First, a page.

English Accents and Dialects: Introduction

What is an accent?

An accent is the way words are pronounced in a particular social or geographical group. It involves variations in pronunciation, intonation and rhythm. Every country has a ‘standard accent’, which is the most common or prestigious accent in that culture, it is the accent that is used in dictionary pronunciation guides for that country. We talk about Standard British accent (which is called RP), Standard American etc.

Accents are different from dialects. A dialect involves differences in pronunciation, vocabulary, grammar and syntax in the language of a particular group. Standard English is the dialect taught in schools and described in grammars and dictionaries, but you might hear variations from native English speakers – these are not wrong, just different. Standard English can be spoken with any accent.


In the standard British accent the word ‘dance’ is pronounced /dɑːns/

In the standard American accent the word ‘dance’ is pronounced /dæns/


In standard British English the word for the piece of clothing that covers your legs is ‘trousers’

In standard American English the word is ‘pants’.

What challenges do accents and dialects pose?

It can be confusing and upsetting after you have learned English for years to visit an English-speaking country and be surrounded by people speaking in accents you’ve never heard and can’t easily understand. If your first experience of the UK is visiting Scotland, Liverpool, Newcastle or Northern Ireland, you might feel your English classes have taught you little.

Even if you’re not planning on visiting an English-speaking country, you’re likely to meet people with very different accents – native and non-native English speakers – in any international business or academic context. EFL/ESL exams like IELTS, the OET and Cambridge also use a range of accents in their speaking papers.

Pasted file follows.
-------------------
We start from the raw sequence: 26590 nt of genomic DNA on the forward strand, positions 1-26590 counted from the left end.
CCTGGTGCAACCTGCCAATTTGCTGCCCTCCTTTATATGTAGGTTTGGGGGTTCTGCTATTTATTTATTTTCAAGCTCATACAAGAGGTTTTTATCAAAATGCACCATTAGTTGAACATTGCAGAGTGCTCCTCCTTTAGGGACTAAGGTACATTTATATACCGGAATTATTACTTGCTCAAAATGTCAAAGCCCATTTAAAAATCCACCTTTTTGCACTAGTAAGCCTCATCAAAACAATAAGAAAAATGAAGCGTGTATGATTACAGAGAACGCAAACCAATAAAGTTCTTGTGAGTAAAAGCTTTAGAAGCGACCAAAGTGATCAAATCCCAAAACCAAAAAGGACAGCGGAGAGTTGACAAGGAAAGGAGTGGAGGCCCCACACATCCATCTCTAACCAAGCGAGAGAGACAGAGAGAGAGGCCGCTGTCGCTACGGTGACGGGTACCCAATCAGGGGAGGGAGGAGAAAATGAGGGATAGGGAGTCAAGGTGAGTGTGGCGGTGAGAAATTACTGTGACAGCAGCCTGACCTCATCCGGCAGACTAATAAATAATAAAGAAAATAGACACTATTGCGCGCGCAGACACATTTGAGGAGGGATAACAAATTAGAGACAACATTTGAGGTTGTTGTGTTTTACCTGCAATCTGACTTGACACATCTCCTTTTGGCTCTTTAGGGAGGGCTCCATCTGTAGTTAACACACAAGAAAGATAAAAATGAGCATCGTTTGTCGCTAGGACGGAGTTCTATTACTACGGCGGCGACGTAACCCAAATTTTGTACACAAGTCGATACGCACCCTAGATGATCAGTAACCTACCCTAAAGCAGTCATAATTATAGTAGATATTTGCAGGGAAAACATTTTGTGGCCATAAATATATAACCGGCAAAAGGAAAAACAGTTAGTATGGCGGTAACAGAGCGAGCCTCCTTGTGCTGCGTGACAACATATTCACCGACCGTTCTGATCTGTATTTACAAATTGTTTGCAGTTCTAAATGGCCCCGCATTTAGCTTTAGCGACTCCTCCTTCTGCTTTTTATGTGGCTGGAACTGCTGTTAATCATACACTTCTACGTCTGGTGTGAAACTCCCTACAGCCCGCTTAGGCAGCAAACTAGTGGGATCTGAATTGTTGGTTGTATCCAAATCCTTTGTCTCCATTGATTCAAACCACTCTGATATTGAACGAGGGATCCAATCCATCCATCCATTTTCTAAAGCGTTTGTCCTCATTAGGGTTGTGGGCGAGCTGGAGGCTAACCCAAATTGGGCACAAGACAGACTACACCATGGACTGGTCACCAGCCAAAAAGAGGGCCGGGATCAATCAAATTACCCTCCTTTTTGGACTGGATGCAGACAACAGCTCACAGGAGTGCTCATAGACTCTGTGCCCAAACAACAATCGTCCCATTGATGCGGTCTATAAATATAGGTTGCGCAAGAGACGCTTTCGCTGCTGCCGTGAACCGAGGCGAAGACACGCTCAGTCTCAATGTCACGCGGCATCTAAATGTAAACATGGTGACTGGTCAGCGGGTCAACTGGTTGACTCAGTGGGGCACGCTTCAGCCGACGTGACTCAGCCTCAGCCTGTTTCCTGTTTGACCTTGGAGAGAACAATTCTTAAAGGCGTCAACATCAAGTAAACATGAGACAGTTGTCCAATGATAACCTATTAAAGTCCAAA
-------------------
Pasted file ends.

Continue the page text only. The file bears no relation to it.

Embracing diversity

Accents & dialects signify belonging to particular social and/or geographical groups. So, there are certain stereotypes connected with particular accents and dialects. Which accents/dialects in your first language are thought of as more or less intelligent, or more or less friendly? This is one of the reasons why EFL/ESL learners are taught Standard English, which is more neutral, with fewer potentially negative connotations. However, no one accent or dialect is better than another.

Each accent reflects a unique cultural and linguistic heritage which enriches language and cultures. It’s important to recognise and appreciate the diversity of accents which contribute to English as a language of global communication, no one country or area owns English or can define which accents are acceptable. Understanding different accents will improve both your communication skills and your cultural understanding.


It’s not important for non-native speakers to speak in a native-English accent, but it is important to speak clearly in a way that others can understand. If you do want to speak in a native-English accent, it is probably possible, but not usually taught in general EFL/ESL classes. It’s more useful to practise clear pronunciation and seek feedback from others (and by recording yourself) on your speech.

Accents in EFL/ESL Exams

Cambridge exams, IELTS, TOEFL, and the OET all use a variety of accents in their listening papers. They do this in order to prepare you for real-world communication with a diversity of English speakers. However, the accents chosen for exams are clear and neutral, not very different from standard varieties. So, you might hear a standard American accent, but not a ‘Southern drawl’ from the deep south of the US; you might hear a standard British accent, but you’re unlikely to hear a strong Northern Irish or Glaswegian accent. All speakers in the exams will speak the standard dialect.

How can you understand different accents?

In order to understand, you need to practise listening to different accents (especially if you’re studying for an exam).


YouGlish to compare UK, Irish, USA, Canadian, Australian, and New Zealand accents.

The Cambridge English Learner’s Dictionary to hear standard British and American pronunciation of individual words.

English Accents Map

International Dialects of English Archive

If you’re interested in accents, have a look at my post on ‘English Accents Around the World‘ and ‘English Accents Around the UK‘.